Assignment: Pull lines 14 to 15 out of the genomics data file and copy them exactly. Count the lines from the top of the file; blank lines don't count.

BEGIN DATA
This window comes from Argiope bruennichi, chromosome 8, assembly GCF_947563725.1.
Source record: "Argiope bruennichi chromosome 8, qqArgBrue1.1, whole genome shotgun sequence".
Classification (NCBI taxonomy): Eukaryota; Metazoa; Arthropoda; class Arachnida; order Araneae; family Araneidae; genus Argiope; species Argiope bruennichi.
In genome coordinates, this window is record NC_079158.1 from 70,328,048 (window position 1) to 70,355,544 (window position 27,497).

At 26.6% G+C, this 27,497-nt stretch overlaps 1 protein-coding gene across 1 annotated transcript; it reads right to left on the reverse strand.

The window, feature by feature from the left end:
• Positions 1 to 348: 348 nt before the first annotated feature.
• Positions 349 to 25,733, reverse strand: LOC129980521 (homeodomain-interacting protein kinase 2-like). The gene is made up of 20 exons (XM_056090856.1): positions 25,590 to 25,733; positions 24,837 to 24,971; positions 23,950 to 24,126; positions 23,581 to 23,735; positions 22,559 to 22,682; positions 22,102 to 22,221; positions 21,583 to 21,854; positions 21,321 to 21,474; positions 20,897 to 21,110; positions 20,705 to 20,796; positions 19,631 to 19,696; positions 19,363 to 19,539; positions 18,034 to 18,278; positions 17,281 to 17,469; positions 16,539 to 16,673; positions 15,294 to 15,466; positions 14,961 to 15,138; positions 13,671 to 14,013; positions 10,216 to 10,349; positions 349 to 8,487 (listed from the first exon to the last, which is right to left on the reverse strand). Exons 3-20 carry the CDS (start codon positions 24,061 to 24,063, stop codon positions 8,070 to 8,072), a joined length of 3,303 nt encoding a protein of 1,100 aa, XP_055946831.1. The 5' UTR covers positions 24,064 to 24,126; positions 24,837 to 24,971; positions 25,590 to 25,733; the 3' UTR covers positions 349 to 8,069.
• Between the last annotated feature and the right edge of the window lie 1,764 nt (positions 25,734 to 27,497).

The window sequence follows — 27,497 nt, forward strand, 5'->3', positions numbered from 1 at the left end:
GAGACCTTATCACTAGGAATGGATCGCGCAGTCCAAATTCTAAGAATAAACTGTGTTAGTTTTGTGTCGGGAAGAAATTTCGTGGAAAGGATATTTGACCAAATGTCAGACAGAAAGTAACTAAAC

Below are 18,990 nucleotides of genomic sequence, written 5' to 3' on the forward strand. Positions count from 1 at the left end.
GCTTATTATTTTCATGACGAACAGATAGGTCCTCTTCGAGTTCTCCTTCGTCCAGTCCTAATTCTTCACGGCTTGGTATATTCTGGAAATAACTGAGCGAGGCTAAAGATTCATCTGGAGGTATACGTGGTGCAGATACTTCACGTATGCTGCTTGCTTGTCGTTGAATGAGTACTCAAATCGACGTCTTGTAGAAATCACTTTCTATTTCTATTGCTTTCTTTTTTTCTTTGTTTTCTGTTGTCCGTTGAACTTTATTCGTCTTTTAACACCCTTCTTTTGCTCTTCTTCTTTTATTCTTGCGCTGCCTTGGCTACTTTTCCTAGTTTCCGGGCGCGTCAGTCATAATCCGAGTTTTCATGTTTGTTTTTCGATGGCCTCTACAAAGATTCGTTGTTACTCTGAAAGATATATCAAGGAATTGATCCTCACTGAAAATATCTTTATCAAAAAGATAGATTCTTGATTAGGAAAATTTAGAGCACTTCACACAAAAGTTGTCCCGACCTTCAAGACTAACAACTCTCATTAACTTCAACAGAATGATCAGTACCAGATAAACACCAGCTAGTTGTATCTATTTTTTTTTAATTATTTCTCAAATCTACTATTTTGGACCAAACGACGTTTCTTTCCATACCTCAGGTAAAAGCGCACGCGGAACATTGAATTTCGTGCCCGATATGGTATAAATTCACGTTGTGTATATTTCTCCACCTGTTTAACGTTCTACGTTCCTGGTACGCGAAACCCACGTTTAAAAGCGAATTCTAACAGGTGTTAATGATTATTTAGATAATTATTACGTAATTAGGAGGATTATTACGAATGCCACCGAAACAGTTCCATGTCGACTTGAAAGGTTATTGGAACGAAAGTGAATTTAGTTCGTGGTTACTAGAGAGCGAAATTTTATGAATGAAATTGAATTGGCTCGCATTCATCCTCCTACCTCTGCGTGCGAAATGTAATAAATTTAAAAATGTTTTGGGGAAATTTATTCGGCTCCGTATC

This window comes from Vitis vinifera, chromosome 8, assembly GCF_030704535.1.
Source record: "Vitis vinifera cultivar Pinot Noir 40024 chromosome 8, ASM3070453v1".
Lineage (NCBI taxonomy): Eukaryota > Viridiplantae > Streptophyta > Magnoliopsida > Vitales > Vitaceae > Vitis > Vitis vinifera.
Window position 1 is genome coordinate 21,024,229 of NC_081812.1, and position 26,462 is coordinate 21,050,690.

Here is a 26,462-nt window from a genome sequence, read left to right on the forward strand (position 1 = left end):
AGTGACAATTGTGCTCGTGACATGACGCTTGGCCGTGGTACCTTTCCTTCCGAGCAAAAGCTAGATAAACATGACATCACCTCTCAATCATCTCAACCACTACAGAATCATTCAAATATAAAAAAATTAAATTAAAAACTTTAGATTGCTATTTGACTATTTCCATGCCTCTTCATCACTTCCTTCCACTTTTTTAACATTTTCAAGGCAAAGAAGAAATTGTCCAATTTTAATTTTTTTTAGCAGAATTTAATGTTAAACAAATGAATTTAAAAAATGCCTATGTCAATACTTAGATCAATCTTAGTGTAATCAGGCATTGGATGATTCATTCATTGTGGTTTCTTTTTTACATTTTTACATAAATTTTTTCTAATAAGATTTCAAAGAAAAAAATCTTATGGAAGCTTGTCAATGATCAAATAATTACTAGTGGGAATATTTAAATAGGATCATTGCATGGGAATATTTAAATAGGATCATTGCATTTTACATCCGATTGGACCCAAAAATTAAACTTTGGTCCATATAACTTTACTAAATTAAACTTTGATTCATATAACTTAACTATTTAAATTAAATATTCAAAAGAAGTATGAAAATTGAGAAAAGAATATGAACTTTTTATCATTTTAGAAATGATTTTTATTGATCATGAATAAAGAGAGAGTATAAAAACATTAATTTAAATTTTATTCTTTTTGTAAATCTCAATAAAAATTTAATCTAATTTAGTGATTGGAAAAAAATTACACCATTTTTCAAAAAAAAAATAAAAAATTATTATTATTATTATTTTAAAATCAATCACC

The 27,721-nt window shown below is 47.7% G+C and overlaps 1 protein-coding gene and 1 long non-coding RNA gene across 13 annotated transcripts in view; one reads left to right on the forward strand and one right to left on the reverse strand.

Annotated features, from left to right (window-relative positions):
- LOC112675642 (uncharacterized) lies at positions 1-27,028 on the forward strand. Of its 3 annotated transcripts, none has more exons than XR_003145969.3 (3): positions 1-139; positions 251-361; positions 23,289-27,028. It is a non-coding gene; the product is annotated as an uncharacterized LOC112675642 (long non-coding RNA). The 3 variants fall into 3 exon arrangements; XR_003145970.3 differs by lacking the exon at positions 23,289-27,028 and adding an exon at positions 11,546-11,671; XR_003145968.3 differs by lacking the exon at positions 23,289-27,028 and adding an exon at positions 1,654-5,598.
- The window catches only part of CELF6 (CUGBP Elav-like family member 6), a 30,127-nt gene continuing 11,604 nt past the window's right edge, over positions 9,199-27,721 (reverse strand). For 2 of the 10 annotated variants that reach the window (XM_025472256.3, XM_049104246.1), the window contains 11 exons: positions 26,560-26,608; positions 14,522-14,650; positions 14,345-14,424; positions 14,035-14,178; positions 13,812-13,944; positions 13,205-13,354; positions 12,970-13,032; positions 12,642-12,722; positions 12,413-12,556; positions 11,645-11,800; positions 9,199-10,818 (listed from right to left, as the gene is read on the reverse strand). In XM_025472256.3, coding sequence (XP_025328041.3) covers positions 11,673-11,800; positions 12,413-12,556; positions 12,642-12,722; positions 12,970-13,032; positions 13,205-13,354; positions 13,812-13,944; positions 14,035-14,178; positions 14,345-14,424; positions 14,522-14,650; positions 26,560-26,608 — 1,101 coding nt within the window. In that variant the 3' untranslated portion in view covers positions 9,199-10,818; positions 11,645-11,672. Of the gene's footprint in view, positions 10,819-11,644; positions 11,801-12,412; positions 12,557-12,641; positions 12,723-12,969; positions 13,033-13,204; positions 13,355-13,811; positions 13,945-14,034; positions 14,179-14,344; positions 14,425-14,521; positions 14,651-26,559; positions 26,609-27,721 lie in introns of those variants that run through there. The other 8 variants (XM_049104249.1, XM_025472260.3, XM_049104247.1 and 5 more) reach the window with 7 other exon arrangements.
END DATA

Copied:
This window comes from Vitis vinifera, chromosome 8, assembly GCF_030704535.1.
Source record: "Vitis vinifera cultivar Pinot Noir 40024 chromosome 8, ASM3070453v1".